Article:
After calling the Moscow Noir short story anthology “a dark book indeed” two years ago, I think I can sum up St. Petersburg Noir, a new collection edited by Julia Goumen and Natalia Smirnova for Akashic’s noir anthology series, as “a pretty dark book.” Put another way: If Moscow is pitch black, St. Peterburg is moving toward deep dusk.
I loved the brutal, elemental scariness of the Moscow book—and recognize how very skewed my perspective is after living and working near all too many Moscow crime scenes—but wonder if the slightly lighter St. Petersburg collection, which is very decent, might find a broader readership.
Bits of St. Petersburg Noir’s stories blended together in my mind as I read, melding into a composite portrait of a city loaded with poverty, aimlessness, drugs, back streets, squalid apartments, ballet, and canals… plus murder and other violent misdeeds set amidst cultural sites and monuments. Here are a few stories that especially distinguished themselves for me:
Andrei Rubanov’s “Barely a Drop,” translated by Marian Schwartz, felt the most classically noir to me, focusing on a writer who takes the train to St. Petersburg to spy on his wife, whom he suspects of having an affair. Rubanov is an economical writer who can fit a lot into a short story.
The first story in the book, Andrei Kivinov’s “Training Day,” translated by Polly Gannon, looks at law enforcement, morgue runs, and everyday fears (e.g. elevators, one of my own Russia phobias) with an apt combination of seaminess and humor.
“The Sixth of June,” by Sergei Nosov and translated by Gannon, stars a first-person narrator who quickly introduces himself as a would-be assassin with plans to act on Pushkin’s birthday.
I thought Julia Belomlinsky’s “The Phantom of the Opera Forever,” translated by Ronald Meyer, a revenge tale, was one of the edgiest stories in the book. It begins with a small chunk of Crime and Punishment and moves on to “All our life here—it’s a fucking Dostoevsky nightmare!”
Though Pavel Krusanov’s “The Hairy Sutra,” translated by Amy Pieterse, felt silly and predictable with its museum zoologists, conflicts, and specimens, it turned out to be one of the most oddly memorable stories in the book because of its distinct setting, characters, and exhibits.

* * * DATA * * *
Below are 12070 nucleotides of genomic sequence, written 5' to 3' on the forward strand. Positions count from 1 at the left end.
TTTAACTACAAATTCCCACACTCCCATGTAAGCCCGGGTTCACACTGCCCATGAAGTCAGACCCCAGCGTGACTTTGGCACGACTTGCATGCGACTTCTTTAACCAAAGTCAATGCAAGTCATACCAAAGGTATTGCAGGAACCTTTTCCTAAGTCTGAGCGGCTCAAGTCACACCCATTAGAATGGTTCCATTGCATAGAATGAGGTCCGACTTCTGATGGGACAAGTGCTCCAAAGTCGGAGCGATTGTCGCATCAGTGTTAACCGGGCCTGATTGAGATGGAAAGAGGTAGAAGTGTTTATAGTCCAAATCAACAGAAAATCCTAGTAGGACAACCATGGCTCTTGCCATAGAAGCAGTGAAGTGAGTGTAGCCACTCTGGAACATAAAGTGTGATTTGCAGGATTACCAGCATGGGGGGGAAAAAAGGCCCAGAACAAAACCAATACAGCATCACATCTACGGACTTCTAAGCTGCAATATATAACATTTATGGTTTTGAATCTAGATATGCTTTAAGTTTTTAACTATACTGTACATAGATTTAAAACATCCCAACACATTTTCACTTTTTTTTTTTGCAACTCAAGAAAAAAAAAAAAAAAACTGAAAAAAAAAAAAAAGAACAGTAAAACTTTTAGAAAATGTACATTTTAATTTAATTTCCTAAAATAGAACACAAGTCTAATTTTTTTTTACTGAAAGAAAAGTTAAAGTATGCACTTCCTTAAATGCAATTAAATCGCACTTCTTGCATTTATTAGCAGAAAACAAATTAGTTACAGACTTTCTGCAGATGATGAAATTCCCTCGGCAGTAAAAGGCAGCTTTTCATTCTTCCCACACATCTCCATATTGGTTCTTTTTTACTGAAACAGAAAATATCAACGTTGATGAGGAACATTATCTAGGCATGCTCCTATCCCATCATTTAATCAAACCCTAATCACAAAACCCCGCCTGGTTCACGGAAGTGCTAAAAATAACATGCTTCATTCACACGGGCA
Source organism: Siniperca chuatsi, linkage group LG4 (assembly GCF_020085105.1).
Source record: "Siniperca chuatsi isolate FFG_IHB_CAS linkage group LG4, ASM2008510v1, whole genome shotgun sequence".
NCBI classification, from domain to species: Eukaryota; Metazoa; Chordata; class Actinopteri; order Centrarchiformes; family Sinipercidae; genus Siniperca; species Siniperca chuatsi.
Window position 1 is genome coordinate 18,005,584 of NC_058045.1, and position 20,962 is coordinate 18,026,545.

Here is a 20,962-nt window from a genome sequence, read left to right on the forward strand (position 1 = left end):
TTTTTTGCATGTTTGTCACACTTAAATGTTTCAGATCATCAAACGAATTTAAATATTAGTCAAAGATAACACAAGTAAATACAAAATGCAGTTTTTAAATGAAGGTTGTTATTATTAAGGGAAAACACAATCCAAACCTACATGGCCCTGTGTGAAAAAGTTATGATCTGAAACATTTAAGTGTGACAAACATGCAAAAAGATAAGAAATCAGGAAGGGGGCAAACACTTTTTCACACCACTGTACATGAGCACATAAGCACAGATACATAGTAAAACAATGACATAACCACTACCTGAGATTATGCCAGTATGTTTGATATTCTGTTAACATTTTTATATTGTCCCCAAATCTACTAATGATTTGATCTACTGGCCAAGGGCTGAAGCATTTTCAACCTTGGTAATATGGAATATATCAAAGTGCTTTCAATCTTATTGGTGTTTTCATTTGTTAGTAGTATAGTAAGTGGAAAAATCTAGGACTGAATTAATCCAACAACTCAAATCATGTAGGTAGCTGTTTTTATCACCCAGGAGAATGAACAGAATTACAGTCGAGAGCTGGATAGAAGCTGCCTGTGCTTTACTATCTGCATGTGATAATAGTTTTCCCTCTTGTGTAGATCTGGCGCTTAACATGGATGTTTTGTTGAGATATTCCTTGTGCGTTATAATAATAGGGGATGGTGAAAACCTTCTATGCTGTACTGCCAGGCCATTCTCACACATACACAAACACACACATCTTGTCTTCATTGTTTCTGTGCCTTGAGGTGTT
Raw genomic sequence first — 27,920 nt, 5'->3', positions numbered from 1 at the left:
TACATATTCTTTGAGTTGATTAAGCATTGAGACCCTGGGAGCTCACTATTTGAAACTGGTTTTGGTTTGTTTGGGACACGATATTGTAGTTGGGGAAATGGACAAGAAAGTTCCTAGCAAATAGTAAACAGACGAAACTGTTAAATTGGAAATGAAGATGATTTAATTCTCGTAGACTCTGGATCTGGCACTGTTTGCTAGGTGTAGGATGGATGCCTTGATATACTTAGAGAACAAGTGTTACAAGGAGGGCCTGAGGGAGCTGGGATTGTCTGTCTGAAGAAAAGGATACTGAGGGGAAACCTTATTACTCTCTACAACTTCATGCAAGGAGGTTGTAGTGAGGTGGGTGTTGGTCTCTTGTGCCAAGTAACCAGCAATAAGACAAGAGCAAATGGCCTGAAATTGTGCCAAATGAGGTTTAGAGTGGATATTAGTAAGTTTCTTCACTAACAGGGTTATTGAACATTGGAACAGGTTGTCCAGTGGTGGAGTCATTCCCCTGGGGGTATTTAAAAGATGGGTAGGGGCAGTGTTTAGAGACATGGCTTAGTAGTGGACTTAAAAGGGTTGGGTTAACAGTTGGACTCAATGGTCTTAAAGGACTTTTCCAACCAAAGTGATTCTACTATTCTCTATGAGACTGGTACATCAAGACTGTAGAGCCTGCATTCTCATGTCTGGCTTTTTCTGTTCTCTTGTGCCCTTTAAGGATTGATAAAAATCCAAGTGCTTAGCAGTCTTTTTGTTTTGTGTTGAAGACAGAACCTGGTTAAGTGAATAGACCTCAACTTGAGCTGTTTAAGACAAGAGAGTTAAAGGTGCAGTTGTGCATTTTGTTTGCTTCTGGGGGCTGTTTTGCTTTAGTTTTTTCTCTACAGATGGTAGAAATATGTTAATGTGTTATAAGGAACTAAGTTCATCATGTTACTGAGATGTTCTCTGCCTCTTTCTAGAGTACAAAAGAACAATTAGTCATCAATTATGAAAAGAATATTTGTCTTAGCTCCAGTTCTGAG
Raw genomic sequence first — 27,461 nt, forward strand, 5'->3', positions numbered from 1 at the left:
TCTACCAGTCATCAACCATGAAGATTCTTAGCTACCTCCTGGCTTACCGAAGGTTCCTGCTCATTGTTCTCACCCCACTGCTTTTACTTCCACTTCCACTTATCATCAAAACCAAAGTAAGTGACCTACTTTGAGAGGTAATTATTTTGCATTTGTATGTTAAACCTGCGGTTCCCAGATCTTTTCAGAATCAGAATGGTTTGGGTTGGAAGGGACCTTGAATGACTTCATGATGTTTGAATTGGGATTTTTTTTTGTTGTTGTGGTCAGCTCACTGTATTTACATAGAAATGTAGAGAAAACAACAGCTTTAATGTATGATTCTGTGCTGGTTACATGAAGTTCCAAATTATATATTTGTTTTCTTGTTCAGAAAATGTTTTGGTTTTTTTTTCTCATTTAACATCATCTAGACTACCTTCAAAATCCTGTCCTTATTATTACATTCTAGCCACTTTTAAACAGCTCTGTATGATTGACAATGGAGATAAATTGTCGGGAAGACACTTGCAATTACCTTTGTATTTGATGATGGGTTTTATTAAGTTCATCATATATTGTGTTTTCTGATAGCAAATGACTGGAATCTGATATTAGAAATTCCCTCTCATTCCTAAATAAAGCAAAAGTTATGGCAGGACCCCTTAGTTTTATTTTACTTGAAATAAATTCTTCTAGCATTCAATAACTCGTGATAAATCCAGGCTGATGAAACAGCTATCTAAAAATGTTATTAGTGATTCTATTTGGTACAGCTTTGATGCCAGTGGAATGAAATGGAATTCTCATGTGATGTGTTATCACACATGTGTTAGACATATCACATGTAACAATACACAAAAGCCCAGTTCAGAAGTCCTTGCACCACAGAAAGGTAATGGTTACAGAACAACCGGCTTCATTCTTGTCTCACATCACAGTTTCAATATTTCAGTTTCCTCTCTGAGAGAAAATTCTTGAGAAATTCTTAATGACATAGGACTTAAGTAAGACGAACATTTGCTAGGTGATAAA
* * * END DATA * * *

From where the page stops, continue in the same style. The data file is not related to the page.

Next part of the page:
Still, the scariest and darkest story I’ve read lately is in the thick journal Новый мир: Alexander Snegirev’s “Внутренний враг” (“The Internal Enemy”). Snegirev’s story is rooted in sociopolitical and historical tension: a young man, Misha, gets a call about an inheritance and then finds out his family history isn’t quite what he thought. Snegirev plays on Misha’s idealism, identity, and dread of the KGB as he builds a creepy, phantasmagoric family drama set in a house that feels haunted. The story’s psychological suspense and intensity surprised me—and sucked me in—after some early passages that felt a bit conventional.
Finally, two novels I don’t plan to finish but that I want to mention because they’re both finalists for the 2012 Big Book Award: The first 140 pages of Vladimir Makanin’s Две сестры и Кандинский (Two Sisters and Kandinsky) also center around societal divides and the KGB as Makanin examines the consequences of informing. Alas, the novel, which draws on Chekhovian themes and reads almost like a play, didn’t hold my interest and I stopped reading after the first
act section. I also had
trouble with Sergei Nosov’s Франсуаза, или Путь к леднику (Françoise Or the Way to the Glacier): eavesdropping on a guy who chats with his
herniated disc just isn’t my thing. There’s more to the book than that, of
course, including a Russia-India contrast, leeches, a stolen lung, and smoking
cessation courses, but the whole package felt gimmicky, contrived, and
surprisingly dull. Françoise was also
shortlisted for the 2012 NatsBest.
Up Next: Dmitrii Lipskerov’s 40 лет Чанчжоэ (The Forty Years of Chanchzhoeh/Changzhuoe), Ergali Ger’s Koma, Andrei Rubanov’s Стыдные подвиги (Shameful Feats/Exploits… I’m still not sure…), and Marina Stepnova’s Женщины Лазаря (The Women of Lazarus/Lazarus’s Women).
Disclaimers and Disclosures: The usual. I received a review copy of St. Petersburg Noir from Akashic Books, thank you very much! I have met and chatted with Julia Goumen, one of the book’s editors, on numerous occasions. I enjoyed meeting Alexander Snegirev, whom I’d known online for a couple years, at BookExpo America in June… I promised him I’d be honest in my assessment of “The Internal Enemy.” And, of course, I was!